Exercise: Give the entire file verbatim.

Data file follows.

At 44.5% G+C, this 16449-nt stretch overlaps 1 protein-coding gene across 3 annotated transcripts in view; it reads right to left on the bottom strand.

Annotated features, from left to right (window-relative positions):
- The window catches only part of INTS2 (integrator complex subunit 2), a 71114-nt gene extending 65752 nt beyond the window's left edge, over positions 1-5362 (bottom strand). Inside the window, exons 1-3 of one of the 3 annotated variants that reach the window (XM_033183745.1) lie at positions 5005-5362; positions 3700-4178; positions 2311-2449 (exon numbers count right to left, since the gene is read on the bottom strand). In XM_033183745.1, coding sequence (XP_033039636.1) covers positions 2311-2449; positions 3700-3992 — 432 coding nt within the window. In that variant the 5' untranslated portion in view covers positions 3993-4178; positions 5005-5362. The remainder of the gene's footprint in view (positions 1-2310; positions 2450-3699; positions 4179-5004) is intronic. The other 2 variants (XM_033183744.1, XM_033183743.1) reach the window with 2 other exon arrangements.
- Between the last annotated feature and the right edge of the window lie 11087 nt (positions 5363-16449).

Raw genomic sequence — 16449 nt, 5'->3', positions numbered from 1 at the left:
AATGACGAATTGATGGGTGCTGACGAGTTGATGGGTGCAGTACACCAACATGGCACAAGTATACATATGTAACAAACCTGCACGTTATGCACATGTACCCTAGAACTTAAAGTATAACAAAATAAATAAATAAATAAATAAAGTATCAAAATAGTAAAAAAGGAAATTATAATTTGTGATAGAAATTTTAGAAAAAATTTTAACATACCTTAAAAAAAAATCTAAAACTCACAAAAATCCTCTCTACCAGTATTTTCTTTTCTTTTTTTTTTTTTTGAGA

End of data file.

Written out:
At 44.5% G+C, this 16449-nt stretch overlaps 1 protein-coding gene across 3 annotated transcripts in view; it reads right to left on the bottom strand.

Annotated features, from left to right (window-relative positions):
- The window catches only part of INTS2 (integrator complex subunit 2), a 71114-nt gene extending 65752 nt beyond the window's left edge, over positions 1-5362 (bottom strand). Inside the window, exons 1-3 of one of the 3 annotated variants that reach the window (XM_033183745.1) lie at positions 5005-5362; positions 3700-4178; positions 2311-2449 (exon numbers count right to left, since the gene is read on the bottom strand). In XM_033183745.1, coding sequence (XP_033039636.1) covers positions 2311-2449; positions 3700-3992 — 432 coding nt within the window. In that variant the 5' untranslated portion in view covers positions 3993-4178; positions 5005-5362. The remainder of the gene's footprint in view (positions 1-2310; positions 2450-3699; positions 4179-5004) is intronic. The other 2 variants (XM_033183744.1, XM_033183743.1) reach the window with 2 other exon arrangements.
- Between the last annotated feature and the right edge of the window lie 11087 nt (positions 5363-16449).

Raw genomic sequence — 16449 nt, 5'->3', positions numbered from 1 at the left:
AATGACGAATTGATGGGTGCTGACGAGTTGATGGGTGCAGTACACCAACATGGCACAAGTATACATATGTAACAAACCTGCACGTTATGCACATGTACCCTAGAACTTAAAGTATAACAAAATAAATAAATAAATAAATAAAGTATCAAAATAGTAAAAAAGGAAATTATAATTTGTGATAGAAATTTTAGAAAAAATTTTAACATACCTTAAAAAAAAATCTAAAACTCACAAAAATCCTCTCTACCAGTATTTTCTTTTCTTTTTTTTTTTTTTGAGA